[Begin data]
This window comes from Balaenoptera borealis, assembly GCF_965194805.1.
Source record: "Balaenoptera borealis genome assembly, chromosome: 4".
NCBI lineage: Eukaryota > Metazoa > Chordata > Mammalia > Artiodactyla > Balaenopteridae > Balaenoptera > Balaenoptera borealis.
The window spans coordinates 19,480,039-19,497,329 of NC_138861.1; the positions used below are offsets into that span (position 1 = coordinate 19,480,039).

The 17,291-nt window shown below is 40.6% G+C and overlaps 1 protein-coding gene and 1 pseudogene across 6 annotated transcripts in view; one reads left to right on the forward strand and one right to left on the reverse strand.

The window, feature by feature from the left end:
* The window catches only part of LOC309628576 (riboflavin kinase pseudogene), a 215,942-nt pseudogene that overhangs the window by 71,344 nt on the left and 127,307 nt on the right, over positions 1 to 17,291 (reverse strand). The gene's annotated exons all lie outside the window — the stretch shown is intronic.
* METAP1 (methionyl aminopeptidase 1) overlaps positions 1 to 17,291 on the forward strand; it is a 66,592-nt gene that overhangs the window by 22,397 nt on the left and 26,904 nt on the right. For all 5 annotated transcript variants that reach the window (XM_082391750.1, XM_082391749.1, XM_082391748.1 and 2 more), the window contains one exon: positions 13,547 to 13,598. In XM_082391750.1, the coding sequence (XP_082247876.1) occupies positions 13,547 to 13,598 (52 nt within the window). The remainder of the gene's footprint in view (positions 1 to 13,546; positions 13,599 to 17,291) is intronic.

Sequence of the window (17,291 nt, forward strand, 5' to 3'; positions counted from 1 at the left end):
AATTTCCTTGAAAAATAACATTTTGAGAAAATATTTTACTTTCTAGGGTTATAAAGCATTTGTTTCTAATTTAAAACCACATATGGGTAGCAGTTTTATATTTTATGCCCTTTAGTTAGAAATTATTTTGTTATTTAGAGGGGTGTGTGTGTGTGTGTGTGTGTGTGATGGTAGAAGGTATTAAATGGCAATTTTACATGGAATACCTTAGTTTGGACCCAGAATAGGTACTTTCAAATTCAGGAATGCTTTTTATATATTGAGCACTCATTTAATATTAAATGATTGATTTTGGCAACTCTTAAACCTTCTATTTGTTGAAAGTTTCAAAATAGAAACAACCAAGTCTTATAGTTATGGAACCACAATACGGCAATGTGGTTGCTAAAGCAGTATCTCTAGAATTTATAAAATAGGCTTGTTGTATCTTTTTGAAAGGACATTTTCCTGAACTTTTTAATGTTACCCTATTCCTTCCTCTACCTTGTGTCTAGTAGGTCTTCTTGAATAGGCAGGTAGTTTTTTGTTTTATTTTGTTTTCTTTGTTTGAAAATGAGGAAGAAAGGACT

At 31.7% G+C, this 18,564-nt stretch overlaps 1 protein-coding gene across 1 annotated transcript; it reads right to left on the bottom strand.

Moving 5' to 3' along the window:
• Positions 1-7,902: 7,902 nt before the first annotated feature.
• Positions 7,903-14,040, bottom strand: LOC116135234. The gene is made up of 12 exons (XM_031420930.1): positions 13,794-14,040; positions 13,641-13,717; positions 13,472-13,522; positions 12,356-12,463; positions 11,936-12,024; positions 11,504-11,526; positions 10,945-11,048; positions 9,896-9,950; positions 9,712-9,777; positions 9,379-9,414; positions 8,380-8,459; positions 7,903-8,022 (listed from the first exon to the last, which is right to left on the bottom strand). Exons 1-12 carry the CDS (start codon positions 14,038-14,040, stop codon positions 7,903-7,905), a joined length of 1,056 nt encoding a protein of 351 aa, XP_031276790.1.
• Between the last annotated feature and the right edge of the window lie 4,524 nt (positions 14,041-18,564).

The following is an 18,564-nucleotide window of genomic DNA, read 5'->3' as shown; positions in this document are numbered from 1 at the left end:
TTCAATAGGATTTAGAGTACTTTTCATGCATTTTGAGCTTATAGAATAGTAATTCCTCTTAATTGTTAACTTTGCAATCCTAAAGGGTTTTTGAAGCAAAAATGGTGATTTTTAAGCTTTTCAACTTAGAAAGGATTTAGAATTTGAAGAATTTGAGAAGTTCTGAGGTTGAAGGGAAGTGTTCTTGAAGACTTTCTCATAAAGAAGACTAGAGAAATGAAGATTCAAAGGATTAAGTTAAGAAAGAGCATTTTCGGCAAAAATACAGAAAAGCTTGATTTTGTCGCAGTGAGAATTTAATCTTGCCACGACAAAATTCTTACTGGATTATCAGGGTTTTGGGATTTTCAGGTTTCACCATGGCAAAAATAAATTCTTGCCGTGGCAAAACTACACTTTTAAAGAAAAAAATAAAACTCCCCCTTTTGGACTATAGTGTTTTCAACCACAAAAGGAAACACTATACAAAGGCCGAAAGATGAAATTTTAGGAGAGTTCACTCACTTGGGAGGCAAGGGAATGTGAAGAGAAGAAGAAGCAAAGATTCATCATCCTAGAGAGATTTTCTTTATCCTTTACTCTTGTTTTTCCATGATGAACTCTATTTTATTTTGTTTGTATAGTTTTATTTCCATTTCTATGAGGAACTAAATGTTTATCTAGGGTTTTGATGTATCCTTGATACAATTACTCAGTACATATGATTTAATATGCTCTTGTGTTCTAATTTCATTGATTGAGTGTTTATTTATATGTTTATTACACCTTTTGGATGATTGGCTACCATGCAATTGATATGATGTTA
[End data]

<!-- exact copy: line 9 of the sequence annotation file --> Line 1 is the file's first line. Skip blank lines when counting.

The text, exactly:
Sequence of the window (17,291 nt, forward strand, 5' to 3'; positions counted from 1 at the left end):